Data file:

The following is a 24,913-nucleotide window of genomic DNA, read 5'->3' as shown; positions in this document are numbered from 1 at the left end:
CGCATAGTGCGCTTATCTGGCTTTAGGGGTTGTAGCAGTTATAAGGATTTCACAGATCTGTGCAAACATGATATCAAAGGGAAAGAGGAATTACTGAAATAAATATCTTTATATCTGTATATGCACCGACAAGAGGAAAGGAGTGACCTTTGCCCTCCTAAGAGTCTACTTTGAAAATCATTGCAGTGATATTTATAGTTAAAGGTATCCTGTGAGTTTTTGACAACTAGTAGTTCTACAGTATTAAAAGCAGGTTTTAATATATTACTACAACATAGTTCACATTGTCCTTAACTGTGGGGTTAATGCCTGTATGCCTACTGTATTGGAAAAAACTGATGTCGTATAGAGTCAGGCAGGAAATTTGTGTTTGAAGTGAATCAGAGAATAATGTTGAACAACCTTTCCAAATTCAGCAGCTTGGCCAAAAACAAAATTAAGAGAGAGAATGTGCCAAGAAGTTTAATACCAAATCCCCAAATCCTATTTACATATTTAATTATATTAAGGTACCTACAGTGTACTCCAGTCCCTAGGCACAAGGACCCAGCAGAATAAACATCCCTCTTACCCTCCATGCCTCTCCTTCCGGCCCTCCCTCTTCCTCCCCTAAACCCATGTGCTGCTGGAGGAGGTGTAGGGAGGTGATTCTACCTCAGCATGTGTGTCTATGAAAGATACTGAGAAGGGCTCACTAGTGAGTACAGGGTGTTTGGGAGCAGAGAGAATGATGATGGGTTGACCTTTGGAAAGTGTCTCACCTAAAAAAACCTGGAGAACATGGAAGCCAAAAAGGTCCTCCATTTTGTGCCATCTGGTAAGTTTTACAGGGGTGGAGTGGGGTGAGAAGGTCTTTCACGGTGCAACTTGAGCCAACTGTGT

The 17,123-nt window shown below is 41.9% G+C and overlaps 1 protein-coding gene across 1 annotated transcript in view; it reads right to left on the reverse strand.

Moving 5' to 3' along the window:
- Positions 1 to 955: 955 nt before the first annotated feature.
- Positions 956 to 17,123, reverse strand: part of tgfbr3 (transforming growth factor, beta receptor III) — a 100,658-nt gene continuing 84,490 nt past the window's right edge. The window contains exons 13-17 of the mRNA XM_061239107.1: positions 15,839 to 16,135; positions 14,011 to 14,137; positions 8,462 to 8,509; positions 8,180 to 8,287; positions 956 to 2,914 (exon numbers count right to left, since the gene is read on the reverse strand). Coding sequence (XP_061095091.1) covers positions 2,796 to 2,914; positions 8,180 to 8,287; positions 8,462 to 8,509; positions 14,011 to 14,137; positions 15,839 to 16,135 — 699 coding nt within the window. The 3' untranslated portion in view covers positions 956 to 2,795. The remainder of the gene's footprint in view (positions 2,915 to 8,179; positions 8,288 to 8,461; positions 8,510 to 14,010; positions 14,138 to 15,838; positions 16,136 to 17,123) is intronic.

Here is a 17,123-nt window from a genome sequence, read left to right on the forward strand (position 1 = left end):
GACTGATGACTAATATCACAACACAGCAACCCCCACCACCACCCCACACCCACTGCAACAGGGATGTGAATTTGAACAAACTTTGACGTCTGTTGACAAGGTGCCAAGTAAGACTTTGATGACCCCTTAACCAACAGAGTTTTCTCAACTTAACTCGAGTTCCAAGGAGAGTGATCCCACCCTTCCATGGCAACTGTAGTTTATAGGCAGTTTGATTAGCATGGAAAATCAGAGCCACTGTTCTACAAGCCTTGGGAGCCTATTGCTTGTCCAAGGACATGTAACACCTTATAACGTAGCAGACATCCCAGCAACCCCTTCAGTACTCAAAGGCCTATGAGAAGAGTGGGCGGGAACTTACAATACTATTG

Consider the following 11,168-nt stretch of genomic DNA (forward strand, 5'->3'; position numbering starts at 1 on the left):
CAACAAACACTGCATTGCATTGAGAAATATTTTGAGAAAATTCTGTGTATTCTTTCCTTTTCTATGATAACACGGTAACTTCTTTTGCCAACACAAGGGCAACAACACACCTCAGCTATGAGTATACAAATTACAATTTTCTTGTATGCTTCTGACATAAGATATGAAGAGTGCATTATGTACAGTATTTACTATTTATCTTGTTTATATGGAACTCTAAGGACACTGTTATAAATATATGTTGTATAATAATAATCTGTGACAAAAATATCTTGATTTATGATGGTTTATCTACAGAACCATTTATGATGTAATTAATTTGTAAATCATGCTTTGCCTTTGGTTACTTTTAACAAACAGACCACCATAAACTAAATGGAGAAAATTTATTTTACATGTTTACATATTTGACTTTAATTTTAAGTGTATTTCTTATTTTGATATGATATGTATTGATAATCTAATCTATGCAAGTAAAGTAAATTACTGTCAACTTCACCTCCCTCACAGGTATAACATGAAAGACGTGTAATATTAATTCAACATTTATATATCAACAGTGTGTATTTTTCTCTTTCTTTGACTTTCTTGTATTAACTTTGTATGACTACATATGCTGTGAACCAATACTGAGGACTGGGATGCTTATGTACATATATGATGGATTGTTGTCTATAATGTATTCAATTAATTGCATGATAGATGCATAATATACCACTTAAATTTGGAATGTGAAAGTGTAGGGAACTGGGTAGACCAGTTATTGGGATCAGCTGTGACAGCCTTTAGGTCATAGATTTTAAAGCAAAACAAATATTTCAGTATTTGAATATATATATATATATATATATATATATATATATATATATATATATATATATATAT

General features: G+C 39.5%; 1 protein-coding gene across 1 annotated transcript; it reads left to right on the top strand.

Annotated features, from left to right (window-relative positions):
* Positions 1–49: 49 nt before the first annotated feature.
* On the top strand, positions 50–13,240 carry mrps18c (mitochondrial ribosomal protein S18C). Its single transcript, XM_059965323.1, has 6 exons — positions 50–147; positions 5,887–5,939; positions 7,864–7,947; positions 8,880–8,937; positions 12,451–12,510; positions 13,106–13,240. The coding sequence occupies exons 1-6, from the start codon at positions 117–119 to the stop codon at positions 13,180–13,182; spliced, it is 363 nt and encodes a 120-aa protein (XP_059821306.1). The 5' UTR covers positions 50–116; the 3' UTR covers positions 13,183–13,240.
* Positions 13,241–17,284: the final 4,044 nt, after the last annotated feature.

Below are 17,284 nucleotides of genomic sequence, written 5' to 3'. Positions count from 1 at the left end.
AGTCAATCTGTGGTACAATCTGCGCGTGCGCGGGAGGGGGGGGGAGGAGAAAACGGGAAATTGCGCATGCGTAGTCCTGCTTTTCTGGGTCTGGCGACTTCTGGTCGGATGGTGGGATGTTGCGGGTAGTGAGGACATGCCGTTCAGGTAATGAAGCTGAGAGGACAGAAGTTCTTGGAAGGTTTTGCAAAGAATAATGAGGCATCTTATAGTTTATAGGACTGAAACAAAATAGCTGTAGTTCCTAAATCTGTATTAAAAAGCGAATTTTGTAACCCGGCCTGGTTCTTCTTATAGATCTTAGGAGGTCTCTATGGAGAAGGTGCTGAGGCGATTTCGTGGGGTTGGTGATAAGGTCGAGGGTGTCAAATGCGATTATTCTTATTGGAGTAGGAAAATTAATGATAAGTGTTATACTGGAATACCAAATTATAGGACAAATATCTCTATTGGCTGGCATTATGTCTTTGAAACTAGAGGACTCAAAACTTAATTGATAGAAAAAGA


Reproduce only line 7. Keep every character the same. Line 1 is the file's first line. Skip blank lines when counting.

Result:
Here is a 17,123-nt window from a genome sequence, read left to right on the forward strand (position 1 = left end):